All planning starts with observing children in order to understand and consider their
current interests, development and learning.
It is important that all children, whether they attend full time or part time, are
given the opportunity to experience a whole range of activities across all the areas
of Learning and Development. This will provide them with the best outcomes to progress
towards or exceed the early learning goals. It is therefore important that Childminders
develop long-term plans.
Planning is the key to making children’s learning effective, exciting, varied and
Long-term planning can be kept very simple and done up to a year ahead. It gives
an overview of the themes and topics that are going to be covered over the coming
months and notes of any special events and occasions that are planned.
Themes and Topics can be chosen around the seasons and events that fall in the month
or can pick up on children’s interests and hobbies. Long-term plans should be altered
each year so that different themes are covered an the children experience as broad
a range of activities as possible.
Using long and medium-term plans Childminders should be
able to produce short-term plans based on these and the observations and assessments
they have made on the children in their care. Short term plans need to be flexible
and pick up on the changing interests of the children.
However, it is important to remember that no plan written weeks in advance can include
a group’s interest in a spider’s web on a frosty morning or a particular child’s
interest in transporting small objects in a favourite blue bucket, yet it is these
interests, which may lead to some powerful learning. Plans should therefore be flexible
enough to adapt to circumstances.
There are lots of different ways of recording your planning. Here are just a few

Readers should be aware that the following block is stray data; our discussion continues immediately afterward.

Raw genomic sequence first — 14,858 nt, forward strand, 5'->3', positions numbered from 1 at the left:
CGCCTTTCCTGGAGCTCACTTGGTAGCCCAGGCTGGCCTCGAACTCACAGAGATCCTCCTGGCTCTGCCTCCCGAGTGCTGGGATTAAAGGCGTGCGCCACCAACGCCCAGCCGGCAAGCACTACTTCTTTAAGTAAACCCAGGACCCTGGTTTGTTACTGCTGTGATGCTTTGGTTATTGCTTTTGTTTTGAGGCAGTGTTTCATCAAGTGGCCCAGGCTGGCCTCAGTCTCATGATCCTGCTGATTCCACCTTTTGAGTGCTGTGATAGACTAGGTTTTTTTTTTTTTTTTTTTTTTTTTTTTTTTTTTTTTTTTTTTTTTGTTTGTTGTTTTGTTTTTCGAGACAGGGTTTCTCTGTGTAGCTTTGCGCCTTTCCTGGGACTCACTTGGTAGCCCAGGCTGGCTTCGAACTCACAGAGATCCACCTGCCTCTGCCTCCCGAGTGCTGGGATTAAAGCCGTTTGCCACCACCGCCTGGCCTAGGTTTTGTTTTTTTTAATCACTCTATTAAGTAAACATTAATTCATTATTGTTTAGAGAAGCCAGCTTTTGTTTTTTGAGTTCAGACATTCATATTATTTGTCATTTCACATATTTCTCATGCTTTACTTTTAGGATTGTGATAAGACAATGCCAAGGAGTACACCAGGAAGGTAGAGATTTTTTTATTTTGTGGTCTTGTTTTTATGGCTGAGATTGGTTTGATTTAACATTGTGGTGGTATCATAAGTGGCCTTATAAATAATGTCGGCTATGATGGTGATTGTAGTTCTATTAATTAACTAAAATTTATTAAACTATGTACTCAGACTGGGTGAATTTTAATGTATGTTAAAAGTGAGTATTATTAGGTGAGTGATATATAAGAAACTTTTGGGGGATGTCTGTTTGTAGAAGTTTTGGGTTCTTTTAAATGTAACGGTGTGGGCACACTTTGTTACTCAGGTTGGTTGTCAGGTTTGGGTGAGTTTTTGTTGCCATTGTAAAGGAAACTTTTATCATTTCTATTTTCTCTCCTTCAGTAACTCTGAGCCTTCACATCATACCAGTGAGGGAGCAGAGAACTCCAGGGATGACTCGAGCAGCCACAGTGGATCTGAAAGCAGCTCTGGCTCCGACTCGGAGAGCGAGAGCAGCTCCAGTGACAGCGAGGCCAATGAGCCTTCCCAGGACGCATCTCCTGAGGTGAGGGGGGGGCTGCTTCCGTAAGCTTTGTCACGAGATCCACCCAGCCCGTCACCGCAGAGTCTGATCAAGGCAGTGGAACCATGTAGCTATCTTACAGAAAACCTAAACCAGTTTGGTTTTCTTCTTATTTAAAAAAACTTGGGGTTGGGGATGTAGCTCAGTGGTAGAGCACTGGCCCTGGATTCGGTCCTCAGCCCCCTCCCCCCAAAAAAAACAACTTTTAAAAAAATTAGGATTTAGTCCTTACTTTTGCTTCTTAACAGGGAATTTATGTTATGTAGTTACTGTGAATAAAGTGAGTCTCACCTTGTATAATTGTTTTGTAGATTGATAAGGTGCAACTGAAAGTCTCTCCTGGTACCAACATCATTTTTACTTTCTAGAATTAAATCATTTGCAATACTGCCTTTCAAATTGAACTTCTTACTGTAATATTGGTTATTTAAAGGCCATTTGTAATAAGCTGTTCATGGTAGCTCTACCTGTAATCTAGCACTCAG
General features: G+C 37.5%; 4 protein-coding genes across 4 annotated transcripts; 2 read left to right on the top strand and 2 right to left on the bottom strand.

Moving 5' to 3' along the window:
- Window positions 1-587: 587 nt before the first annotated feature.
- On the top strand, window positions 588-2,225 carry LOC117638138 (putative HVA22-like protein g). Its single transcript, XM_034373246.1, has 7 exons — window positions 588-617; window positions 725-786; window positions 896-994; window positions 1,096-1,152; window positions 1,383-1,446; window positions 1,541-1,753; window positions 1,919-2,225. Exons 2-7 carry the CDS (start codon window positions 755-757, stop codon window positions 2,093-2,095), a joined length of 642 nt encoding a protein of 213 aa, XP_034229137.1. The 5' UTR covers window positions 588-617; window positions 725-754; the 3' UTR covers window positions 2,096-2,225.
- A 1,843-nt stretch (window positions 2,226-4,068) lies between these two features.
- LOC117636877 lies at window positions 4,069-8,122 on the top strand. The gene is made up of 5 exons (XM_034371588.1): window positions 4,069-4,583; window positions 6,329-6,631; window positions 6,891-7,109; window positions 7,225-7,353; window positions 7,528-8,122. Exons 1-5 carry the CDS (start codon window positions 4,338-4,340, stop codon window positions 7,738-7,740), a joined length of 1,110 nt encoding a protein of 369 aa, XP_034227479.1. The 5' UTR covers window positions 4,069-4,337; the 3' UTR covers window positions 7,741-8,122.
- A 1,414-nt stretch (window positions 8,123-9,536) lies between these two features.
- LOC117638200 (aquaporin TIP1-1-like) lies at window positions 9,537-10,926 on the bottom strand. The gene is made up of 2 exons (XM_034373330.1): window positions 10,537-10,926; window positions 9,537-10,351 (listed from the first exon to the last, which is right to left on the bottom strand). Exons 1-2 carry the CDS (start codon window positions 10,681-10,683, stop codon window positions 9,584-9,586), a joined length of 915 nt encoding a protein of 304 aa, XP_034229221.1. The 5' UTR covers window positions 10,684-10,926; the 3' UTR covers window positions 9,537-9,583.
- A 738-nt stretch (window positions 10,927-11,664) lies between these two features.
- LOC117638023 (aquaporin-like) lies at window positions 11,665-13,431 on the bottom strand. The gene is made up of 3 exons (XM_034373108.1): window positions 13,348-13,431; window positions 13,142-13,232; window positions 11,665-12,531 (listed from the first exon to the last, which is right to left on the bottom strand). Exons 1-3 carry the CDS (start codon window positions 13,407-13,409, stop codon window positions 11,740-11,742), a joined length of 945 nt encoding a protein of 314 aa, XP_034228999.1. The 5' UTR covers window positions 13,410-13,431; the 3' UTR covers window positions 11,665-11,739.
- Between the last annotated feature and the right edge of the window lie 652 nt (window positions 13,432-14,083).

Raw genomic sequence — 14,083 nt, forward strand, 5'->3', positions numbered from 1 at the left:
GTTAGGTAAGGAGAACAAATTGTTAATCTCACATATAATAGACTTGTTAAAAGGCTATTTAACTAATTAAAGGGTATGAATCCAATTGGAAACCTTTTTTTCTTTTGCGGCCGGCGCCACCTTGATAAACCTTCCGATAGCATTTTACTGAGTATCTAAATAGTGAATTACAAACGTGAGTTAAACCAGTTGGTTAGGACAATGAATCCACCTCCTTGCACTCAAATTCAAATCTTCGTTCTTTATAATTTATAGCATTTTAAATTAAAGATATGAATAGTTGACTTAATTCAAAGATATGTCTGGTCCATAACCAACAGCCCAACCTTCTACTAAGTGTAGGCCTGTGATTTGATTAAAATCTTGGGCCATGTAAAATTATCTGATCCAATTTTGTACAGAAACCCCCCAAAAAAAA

that you might find useful to adapt to suit your individual practice. Some are for
a week, others for just one activity.
When you are planning remember that children learn from everything, even things you
haven’t planned for-such as a fall of snow.
If you care for a child that attends another setting, for example a pre-school or
daycare then you should be asking to see their planning and linking it into your
planning for that child where possible. For example if the child is learning about
plants at pre-school you could plan a visit to the local garden centre to extend
the child’s interest and learning. As a Childminder, these sorts of outings are far
easier to organise than for group settings.
Settings communicate and work together for the benefit of children, so there can
be continuity in their learning.
Why not discuss your plans with your Co-ordinator if you are a Network minder or
with other local Childminders at Drop-in sessions. They may be able to give you ideas
of local resources that are available or you may be able to plan joint activities,
for example trips to the Fire Station.
Practitioners who work alone will benefit from opportunities to discuss their plans
with others working in similar circumstances.
Remember to make your planning fun and interesting to the children, challenging but
Additional support and information can be found on the EYFS CD-ROM 3.1 Enabling
Environments Observation, Assessment and Planning
‘Get ready! Preparing for the Early Years Foundation Stage’
Includes a ‘Diary of a childminder: what the EYFS means in practice’